It was with sadness that I read that Professor Sean Davison, the founder of the right-to-die organisation Dignity SA, who recently appeared in court, was charged with premeditated murder and released on bail of R20 000. He is accused of assisting in the suicide of his friend, Dr Anrich Burger, who was left quadriplegic after a car crash.
As we know, (medically) assisted suicide is illegal in South Africa. However, a growing number of people are asking for its legalisation, as it is a human and constitutional right.
Post-modern people, for understandable reasons, want greater control over the duration and manner of their death – especially when such a person is terminally ill or in a state of irreversible and unbearable physical pain. Where this is not made possible for people, they could rightly argue that it affects their dignity, and may be regarded as a lack of compassion for their situation.
They may think that their life, which has actually become a burden because of suffering, is not sufficiently taken into account by lawmakers. Denying assisted suicide can be deemed crueler than to help someone die naturally and supportively.
For proponents of personal autonomy, like Davison and others, a competent person has the moral right to take his or her own decisions on life and death under certain specific circumstances. Such an approach should not be considered illegal, irresponsible or selfish.
We know there are religious objections against assisted suicide, but it’s important to ask: can religious objections against assisted suicide be normative in a secular society? Shouldn’t everyone be given the freedom of choice in this regard?
We don’t live in a religious state, but in a constitutional democracy, which aims to find a balance between individual and societal interests based on ethical reasoning.
Furthermore, not everything contained in legislation is necessarily ethically correct. A situation or situations may arise in which an ethical belief or conviction challenges legislation, which maintains a particular practice, in order to decriminalise it.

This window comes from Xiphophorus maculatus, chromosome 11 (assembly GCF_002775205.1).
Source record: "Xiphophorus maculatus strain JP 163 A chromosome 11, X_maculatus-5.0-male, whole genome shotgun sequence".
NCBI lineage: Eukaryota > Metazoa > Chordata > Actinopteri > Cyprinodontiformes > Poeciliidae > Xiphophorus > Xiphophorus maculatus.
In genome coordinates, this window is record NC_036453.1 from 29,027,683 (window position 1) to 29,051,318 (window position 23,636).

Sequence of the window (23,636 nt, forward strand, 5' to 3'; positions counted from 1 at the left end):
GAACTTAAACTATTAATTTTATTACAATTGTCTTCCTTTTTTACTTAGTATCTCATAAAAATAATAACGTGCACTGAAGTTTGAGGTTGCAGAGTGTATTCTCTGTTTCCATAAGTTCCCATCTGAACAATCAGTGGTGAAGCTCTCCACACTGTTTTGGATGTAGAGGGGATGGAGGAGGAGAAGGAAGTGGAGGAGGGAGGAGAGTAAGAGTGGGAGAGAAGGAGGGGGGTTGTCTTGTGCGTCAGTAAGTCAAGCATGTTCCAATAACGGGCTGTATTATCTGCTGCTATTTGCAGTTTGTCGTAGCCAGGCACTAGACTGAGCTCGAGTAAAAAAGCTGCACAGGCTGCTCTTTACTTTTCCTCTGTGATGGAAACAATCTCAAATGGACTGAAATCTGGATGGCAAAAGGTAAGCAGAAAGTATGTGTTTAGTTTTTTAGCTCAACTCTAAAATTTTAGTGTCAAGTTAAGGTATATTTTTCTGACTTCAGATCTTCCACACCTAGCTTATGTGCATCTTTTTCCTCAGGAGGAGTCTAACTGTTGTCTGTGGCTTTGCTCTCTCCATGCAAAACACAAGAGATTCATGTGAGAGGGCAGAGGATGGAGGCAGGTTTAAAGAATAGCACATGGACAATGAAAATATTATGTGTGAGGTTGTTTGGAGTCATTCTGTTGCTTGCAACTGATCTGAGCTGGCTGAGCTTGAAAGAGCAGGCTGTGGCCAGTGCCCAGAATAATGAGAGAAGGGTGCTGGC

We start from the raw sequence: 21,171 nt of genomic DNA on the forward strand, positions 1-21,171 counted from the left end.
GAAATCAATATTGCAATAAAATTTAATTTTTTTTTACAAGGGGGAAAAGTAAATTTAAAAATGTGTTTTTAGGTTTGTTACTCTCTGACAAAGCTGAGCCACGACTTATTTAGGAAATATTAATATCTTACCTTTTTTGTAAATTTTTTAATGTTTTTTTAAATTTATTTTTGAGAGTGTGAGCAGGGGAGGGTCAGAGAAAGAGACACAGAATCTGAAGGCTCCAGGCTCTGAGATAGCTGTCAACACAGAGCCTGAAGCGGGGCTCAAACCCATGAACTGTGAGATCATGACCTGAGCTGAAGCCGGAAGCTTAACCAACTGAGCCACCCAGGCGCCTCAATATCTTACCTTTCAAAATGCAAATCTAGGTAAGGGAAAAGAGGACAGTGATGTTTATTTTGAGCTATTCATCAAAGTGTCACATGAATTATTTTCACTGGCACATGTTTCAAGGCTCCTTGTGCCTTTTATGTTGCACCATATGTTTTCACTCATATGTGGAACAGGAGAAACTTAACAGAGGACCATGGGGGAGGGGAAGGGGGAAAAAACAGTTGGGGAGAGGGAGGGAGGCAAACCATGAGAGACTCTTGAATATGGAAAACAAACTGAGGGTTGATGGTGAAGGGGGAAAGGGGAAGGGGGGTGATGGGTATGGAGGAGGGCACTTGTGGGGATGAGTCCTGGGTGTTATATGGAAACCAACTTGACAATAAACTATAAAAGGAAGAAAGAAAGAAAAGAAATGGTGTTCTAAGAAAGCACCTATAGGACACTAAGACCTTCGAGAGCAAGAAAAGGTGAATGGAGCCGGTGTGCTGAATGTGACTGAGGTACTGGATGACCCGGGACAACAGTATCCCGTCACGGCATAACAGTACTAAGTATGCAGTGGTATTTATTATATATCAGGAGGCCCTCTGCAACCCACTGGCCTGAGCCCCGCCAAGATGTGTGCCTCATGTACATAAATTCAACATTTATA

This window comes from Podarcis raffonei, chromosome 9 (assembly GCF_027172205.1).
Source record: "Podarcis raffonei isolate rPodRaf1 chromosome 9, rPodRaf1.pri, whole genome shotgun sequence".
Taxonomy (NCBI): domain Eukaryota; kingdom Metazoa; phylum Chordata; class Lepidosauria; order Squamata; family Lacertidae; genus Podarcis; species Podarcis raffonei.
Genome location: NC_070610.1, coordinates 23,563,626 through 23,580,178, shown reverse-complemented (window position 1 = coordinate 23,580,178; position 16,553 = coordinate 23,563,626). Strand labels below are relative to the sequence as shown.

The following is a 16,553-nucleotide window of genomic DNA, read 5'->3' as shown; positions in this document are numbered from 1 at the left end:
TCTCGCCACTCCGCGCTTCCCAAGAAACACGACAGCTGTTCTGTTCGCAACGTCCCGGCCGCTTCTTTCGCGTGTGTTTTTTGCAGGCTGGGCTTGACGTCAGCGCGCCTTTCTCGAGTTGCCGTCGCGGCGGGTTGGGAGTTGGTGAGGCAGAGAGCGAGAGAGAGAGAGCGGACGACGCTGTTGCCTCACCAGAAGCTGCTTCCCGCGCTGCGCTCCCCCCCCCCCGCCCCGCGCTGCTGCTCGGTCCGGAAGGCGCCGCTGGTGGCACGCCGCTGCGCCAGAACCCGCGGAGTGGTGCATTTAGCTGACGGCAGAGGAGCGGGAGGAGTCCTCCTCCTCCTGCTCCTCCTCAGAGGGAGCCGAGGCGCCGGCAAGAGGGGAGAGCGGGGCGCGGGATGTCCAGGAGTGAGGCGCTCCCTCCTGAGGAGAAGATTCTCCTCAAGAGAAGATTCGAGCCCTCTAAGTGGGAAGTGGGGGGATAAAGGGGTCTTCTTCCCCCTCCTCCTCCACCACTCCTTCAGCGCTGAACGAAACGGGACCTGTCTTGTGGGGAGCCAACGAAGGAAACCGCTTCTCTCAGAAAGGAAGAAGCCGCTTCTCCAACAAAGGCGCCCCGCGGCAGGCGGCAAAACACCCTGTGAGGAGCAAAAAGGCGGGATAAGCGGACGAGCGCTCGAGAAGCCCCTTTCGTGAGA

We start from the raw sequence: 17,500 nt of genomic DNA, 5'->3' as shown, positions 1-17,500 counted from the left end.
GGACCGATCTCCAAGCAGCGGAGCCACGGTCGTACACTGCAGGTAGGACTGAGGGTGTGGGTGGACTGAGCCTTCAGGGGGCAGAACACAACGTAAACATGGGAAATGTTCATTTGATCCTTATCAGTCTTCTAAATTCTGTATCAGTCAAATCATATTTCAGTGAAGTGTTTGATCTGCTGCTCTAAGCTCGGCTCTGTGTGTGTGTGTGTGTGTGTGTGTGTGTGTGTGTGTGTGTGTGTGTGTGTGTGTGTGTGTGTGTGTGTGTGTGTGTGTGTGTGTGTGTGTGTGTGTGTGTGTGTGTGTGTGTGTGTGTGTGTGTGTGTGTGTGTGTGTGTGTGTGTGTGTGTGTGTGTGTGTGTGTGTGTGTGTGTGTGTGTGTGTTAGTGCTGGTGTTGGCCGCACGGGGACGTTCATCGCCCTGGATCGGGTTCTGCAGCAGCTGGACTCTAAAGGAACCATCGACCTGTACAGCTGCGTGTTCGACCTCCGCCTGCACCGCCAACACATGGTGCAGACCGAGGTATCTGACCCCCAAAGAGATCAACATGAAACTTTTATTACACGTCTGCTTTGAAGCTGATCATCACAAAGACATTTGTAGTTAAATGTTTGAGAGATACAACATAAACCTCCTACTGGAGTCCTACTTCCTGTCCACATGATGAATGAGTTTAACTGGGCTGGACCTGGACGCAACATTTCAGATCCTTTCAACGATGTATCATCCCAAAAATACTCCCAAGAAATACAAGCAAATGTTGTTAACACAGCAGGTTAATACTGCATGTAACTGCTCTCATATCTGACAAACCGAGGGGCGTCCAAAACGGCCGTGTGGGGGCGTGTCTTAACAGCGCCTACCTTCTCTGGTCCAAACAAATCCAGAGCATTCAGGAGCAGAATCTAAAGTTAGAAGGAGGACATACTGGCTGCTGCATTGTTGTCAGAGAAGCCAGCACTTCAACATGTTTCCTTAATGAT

Retired United States Supreme Court Justice Anthony Kennedy once said: “Times can blind us to certain truths and later generations can see that laws once thought necessary and proper in fact serve only to oppress … [P]ersons in every generation can invoke its principles in their own search for greater freedom.”
For the last 24 years in South Africa we have been brave and progressive in terms of social reform. Think of the repealing of the death penalty and liberal legislation regarding abortion, despite opposition from different resorts. Why shy away regarding end-of-life decision making?
Is it ethically acceptable to keep life going if that life shows no apparent life function and quality of life anymore? Where there are only biological functions, and no more personal life? Why can such a person under strictly regulated medical-ethical circumstances, in line with a Bill of Rights, not be helped with the dying process?
In this regard, the possible abuse of such practices are often raised, but, all practices are subject to abuse. Just because something can be misused does not necessarily make it bad. It only requires careful regulation.
Willem Landman, executive committee member for DignitySA, points out that, according to research during the last two decades in the United States, people’s initial fears about especially the abuse of end-of-life decisions were unfounded.
We know that life must come to an end, and that someone could get to the point where life is no longer good and death is no longer bad. And where death can be chosen over life. Should the role of medicine under such circumstances not change from healing and prolongation of life to rather aid someone to die in compassionate and respectful ways?
People exercise autonomy over their body and healthcare right through their lives. Why should it be taken away from them if they are dying? No one should be forced to end up suffering.
We have a moral and constitutional right to life, but there is no overriding obligation to stay alive at all costs.
Each one of us has a moral right to a peaceful and worthy death. Free of unbearable (terminal) pain and worries. Consequently this makes certain “end-of-life” healthcare interventions possible.
Why can’t everyone choose his of her own “moment” – the right to decide on the value of life and death for him or her?
Under certain specific circumstances, human beings can claim to be provided with the necessary means to end their life or to have their life terminated. And people who have the need to assist someone with this should be granted the right.
We have nowadays a lot more control over death and life than before. Life does have high, but not absolute, value.
Restrictive legislation in this regard leaves some terminally ill patients in unbearable pain, and supporters of assisted suicide helpless and despondent.
South Africa has a progressive constitution. Can the cornerstone of a civilised society really depend on the upholding of laws that regard meaningless pain and consequent sadness higher than a life to ethically acceptable self-determination and dignity?
If assisted suicide would be legalised, it should of course be in line with strict medical ethical requirements that must comply with international law.
• Dr Chris Jones is an academic project leader in the Department of Practical Theology and Missiology at Stellenbosch University.